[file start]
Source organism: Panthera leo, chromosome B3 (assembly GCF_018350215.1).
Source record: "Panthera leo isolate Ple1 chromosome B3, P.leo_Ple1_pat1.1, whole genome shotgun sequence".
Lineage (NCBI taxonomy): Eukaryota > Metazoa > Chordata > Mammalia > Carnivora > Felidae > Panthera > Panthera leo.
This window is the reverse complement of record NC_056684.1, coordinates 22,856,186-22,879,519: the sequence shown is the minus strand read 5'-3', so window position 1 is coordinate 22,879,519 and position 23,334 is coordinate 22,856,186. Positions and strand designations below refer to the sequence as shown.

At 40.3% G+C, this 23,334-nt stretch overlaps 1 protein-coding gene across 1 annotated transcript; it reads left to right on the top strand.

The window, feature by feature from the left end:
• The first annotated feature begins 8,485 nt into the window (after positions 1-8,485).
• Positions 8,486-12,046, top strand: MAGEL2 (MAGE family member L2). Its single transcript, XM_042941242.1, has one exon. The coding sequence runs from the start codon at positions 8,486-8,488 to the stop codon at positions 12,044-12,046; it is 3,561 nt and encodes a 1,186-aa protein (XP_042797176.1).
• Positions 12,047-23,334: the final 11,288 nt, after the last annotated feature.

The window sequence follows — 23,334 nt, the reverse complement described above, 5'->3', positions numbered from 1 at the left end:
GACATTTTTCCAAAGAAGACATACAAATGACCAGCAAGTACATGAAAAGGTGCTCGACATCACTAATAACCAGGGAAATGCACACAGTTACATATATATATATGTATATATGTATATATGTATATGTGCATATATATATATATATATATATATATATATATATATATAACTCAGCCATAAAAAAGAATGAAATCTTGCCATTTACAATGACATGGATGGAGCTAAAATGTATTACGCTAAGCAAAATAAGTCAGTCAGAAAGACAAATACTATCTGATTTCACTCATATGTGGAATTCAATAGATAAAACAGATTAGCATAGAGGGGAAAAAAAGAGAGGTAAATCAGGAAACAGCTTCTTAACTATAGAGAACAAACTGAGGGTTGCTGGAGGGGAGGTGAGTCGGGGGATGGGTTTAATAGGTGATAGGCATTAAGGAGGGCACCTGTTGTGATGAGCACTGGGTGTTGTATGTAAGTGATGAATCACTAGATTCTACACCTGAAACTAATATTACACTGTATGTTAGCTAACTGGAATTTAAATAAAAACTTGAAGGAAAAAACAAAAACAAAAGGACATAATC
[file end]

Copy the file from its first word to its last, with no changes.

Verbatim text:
Source organism: Panthera leo, chromosome B3 (assembly GCF_018350215.1).
Source record: "Panthera leo isolate Ple1 chromosome B3, P.leo_Ple1_pat1.1, whole genome shotgun sequence".
Lineage (NCBI taxonomy): Eukaryota > Metazoa > Chordata > Mammalia > Carnivora > Felidae > Panthera > Panthera leo.
This window is the reverse complement of record NC_056684.1, coordinates 22,856,186-22,879,519: the sequence shown is the minus strand read 5'-3', so window position 1 is coordinate 22,879,519 and position 23,334 is coordinate 22,856,186. Positions and strand designations below refer to the sequence as shown.

At 40.3% G+C, this 23,334-nt stretch overlaps 1 protein-coding gene across 1 annotated transcript; it reads left to right on the top strand.

The window, feature by feature from the left end:
• The first annotated feature begins 8,485 nt into the window (after positions 1-8,485).
• Positions 8,486-12,046, top strand: MAGEL2 (MAGE family member L2). Its single transcript, XM_042941242.1, has one exon. The coding sequence runs from the start codon at positions 8,486-8,488 to the stop codon at positions 12,044-12,046; it is 3,561 nt and encodes a 1,186-aa protein (XP_042797176.1).
• Positions 12,047-23,334: the final 11,288 nt, after the last annotated feature.

The window sequence follows — 23,334 nt, the reverse complement described above, 5'->3', positions numbered from 1 at the left end:
GACATTTTTCCAAAGAAGACATACAAATGACCAGCAAGTACATGAAAAGGTGCTCGACATCACTAATAACCAGGGAAATGCACACAGTTACATATATATATATGTATATATGTATATATGTATATGTGCATATATATATATATATATATATATATATATATATATATAACTCAGCCATAAAAAAGAATGAAATCTTGCCATTTACAATGACATGGATGGAGCTAAAATGTATTACGCTAAGCAAAATAAGTCAGTCAGAAAGACAAATACTATCTGATTTCACTCATATGTGGAATTCAATAGATAAAACAGATTAGCATAGAGGGGAAAAAAAGAGAGGTAAATCAGGAAACAGCTTCTTAACTATAGAGAACAAACTGAGGGTTGCTGGAGGGGAGGTGAGTCGGGGGATGGGTTTAATAGGTGATAGGCATTAAGGAGGGCACCTGTTGTGATGAGCACTGGGTGTTGTATGTAAGTGATGAATCACTAGATTCTACACCTGAAACTAATATTACACTGTATGTTAGCTAACTGGAATTTAAATAAAAACTTGAAGGAAAAAACAAAAACAAAAGGACATAATC